Get in a taxi in Tokyo, and you'll get a ride with a little old-world charm.
The liveried cabs are shiny, spotless and odor-free. The seats are covered in white lace. The drivers wear suits, sometimes sporting white gloves and even bow ties.
They concentrate on driving instead of chatting on mobile phones. While some newbie drivers don't know Tokyo like the back of their hand, GPS ensures they won't get lost, and they'll get you to your destination as quickly as possible. And while they can be expensive compared to taxis in major U.S. cities, they don't take tips.
But despite there being about 50,000 cabs on the roads of the capital, more than three times the number in New York's Manhattan, a cab can sometimes be very difficult to get, especially at times of peak demand. That creates an opportunity for ride-hailing apps in Tokyo and other Japanese cities.
Yet as Uber tries to extend its dominance to another new market, it's finding the local competition hard to beat.
One reason Uber flourished so quickly in the U.S. is that, at least in some cities, taxi services were abysmal. Many fleets still have cars that are shabby and run down, and drivers are as likely to be talking on a cell phone as paying attention to passengers. Combined with the convenience of hailing a cab instantly with an app, Uber was a breath of fresh air.
Japan is a different story, and in some ways reflects the challenges Uber faces as it tries to expand in other new countries. Along with well documented regulatory problems, it's competing against local services that are often highly regarded, if not quite as efficient.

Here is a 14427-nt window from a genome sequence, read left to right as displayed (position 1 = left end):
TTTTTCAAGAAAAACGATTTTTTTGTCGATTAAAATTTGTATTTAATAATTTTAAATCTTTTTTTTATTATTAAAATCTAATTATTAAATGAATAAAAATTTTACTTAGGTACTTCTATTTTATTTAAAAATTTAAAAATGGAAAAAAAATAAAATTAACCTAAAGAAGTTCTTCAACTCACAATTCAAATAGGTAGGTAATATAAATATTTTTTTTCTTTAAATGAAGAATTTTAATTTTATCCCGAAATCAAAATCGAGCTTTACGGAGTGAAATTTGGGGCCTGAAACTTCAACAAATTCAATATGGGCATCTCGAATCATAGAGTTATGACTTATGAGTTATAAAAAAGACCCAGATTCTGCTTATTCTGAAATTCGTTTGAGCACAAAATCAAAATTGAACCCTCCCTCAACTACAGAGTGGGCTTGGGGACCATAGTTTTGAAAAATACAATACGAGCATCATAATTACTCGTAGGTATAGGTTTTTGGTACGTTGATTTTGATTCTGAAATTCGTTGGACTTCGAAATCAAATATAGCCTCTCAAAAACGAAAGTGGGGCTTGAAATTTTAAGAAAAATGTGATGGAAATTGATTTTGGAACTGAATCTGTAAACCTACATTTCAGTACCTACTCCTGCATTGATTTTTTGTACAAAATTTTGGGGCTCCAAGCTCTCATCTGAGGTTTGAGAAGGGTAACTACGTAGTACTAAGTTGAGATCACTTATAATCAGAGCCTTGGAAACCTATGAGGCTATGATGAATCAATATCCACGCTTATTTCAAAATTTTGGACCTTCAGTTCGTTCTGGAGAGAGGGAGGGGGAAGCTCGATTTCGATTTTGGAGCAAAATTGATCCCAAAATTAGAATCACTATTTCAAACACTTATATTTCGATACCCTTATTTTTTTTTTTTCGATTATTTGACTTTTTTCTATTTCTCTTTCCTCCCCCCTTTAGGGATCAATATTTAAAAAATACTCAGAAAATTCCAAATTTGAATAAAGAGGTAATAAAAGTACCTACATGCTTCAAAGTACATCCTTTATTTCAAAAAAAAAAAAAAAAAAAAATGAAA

"Taxi drivers in London are famous for passing tests, but I can say that Japanese taxi drivers take real pride in their work," said a former taxi driver in Tokyo who now sits behind the wheel of an Uber sedan. "On the level of service, Japanese taxis are one of the best in the world."
Longtime cab users in Japan would seem to agree. Kamal Vijayvargiya, a businessman who has been dividing his time between Japan and India since the 1980s, said he trusts taxis here implicitly and has never been taken for a ride, so to speak, or refused when requesting a destination.
"If you lose something in a taxi in Japan, there's a 99 percent chance it will come back -- even if you're drunk," Vijayvargiya said.
As in other countries, like India and China, Uber is working to adapt its service to compete in the local market. It began full-scale operations in Tokyo last year, and its luxury Uber Black service features drivers with white gloves and Toyota Crown Royal hybrids and other luxury cars. It's partnered here with local car hire companies, in a departure from its model back home.
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